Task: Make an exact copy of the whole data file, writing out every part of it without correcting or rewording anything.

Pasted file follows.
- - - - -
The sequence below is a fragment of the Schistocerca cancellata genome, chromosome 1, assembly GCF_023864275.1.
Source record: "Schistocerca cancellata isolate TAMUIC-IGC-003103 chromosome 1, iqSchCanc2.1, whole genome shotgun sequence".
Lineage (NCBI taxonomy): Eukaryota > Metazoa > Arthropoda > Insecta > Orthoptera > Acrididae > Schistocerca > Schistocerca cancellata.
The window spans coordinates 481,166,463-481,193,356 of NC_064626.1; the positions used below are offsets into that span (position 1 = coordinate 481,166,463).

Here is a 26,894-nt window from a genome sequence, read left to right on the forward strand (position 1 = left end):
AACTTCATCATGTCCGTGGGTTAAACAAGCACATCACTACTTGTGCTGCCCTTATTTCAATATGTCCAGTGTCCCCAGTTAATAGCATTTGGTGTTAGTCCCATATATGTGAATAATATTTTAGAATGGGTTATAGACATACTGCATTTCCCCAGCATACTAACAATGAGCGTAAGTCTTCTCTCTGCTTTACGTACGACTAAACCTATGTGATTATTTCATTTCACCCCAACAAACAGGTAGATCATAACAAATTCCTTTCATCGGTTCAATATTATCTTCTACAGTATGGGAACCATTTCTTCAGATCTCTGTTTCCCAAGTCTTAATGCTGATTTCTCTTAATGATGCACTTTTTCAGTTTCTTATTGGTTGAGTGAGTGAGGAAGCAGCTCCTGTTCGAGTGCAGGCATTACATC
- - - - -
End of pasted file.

The sequence below is a fragment of the Schistocerca cancellata genome, chromosome 1, assembly GCF_023864275.1.
Source record: "Schistocerca cancellata isolate TAMUIC-IGC-003103 chromosome 1, iqSchCanc2.1, whole genome shotgun sequence".
Lineage (NCBI taxonomy): Eukaryota > Metazoa > Arthropoda > Insecta > Orthoptera > Acrididae > Schistocerca > Schistocerca cancellata.
The window spans coordinates 481,166,463-481,193,356 of NC_064626.1; the positions used below are offsets into that span (position 1 = coordinate 481,166,463).

Here is a 26,894-nt window from a genome sequence, read left to right on the forward strand (position 1 = left end):
AACTTCATCATGTCCGTGGGTTAAACAAGCACATCACTACTTGTGCTGCCCTTATTTCAATATGTCCAGTGTCCCCAGTTAATAGCATTTGGTGTTAGTCCCATATATGTGAATAATATTTTAGAATGGGTTATAGACATACTGCATTTCCCCAGCATACTAACAATGAGCGTAAGTCTTCTCTCTGCTTTACGTACGACTAAACCTATGTGATTATTTCATTTCACCCCAACAAACAGGTAGATCATAACAAATTCCTTTCATCGGTTCAATATTATCTTCTACAGTATGGGAACCATTTCTTCAGATCTCTGTTTCCCAAGTCTTAATGCTGATTTCTCTTAATGATGCACTTTTTCAGTTTCTTATTGGTTGAGTGAGTGAGGAAGCAGCTCCTGTTCGAGTGCAGGCATTACATC